Japan Must Let Zombie Companies Die
Imagine that you’re a Japanese 26-year-old with big dreams. You graduated from Waseda University, an elite private school, with a degree in electrical engineering. You and your college buddies used to hang around your apartment, watching anime on your LCD television, which was made by Sharp Corp. -- the world’s 10th-largest LCD TV manufacturer. Even then, you had ideas about how to improve the product.
Beware of Nervous Fund Managers
The Wall Street Journal online
When it comes to mutual-fund managers, the adage may be true: No guts, no glory. Investment professionals who are too scared about losses tend to perform more poorly overall, hurting both their investors and their own careers, contends a soon-to-be published study.
Journal Articles (9)
Credit Score DoctorFMA Conferences
Luojia Hu, Xing Huang, Andrei Simonov
2017 We show that borrowers strategically boost their credit score in order to move into next credit score bin for better credit availability and loan terms. Borrowers are more likely to purchase houses after their credit scores change to qualify them for the next bin. However, the credit accounts of those individuals are more likely to become delinquent within the next four years after home purchases. The effect is front-loaded for subprime and near prime borrowers and takes three to four years for prime borrowers. This strategic behavior is not limited to 2004-2007 housing boom nor curtailed by post-bust reforms.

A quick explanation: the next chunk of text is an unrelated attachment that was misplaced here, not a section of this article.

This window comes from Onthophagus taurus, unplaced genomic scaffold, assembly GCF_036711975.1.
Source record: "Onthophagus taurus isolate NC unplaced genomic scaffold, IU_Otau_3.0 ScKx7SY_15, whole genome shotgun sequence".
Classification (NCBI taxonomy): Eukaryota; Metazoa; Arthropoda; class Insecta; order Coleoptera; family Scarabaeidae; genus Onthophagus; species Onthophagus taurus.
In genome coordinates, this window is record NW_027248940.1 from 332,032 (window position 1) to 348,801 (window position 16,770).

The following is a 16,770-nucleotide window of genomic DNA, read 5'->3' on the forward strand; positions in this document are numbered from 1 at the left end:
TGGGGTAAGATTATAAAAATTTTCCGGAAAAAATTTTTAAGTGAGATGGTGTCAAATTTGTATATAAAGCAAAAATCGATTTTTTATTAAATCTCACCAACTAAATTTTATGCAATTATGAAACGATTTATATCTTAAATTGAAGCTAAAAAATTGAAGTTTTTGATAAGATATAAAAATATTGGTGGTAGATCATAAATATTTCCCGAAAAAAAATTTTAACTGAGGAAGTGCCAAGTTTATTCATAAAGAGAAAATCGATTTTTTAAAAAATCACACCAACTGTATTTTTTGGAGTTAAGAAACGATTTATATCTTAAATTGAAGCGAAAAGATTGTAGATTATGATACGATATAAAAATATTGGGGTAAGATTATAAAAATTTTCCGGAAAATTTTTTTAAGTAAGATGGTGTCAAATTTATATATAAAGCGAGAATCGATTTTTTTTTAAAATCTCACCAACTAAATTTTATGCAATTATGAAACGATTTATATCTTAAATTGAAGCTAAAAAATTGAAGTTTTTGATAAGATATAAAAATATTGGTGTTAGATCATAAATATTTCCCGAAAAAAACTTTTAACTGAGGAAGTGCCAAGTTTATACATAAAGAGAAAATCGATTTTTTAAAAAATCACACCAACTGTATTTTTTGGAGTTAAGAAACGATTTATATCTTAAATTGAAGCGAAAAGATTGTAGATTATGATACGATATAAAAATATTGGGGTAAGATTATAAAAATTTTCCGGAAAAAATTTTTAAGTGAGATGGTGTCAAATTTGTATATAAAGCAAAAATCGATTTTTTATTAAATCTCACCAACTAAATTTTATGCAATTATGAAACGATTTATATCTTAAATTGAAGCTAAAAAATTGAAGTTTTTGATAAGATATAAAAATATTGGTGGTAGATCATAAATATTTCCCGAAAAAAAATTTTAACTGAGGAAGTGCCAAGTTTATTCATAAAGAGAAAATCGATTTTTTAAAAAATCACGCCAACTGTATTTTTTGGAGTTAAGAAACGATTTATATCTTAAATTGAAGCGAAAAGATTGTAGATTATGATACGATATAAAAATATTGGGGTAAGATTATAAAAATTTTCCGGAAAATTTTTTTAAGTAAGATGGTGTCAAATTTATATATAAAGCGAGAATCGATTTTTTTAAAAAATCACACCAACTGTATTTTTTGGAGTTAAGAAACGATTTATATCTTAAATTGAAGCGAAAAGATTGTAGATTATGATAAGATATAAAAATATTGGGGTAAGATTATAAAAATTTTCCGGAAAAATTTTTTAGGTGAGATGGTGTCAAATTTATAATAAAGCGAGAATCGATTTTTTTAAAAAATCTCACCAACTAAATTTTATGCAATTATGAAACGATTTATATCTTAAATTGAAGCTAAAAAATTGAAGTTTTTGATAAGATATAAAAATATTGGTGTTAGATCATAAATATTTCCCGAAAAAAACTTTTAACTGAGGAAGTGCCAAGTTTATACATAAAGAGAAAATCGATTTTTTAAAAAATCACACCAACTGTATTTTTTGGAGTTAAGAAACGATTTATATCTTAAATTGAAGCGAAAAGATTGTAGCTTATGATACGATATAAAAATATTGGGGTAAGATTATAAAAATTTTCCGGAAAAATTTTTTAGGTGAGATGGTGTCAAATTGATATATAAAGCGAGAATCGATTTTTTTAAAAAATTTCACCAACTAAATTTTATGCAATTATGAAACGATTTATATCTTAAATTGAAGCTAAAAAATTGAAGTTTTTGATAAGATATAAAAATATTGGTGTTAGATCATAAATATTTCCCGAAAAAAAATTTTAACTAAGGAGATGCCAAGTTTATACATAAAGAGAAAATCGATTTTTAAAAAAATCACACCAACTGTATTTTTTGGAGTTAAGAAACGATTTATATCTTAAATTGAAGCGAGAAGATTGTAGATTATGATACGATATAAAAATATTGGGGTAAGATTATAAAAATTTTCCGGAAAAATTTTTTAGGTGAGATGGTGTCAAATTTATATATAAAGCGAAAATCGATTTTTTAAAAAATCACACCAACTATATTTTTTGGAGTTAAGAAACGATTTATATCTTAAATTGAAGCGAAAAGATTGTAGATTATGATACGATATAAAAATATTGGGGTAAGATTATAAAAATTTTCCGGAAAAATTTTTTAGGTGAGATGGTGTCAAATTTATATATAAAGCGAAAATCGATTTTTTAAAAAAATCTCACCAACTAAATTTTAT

Integrity, creativity, and corporate cultureSSRN
William Grieser, Rachel Li, Andrei Simonov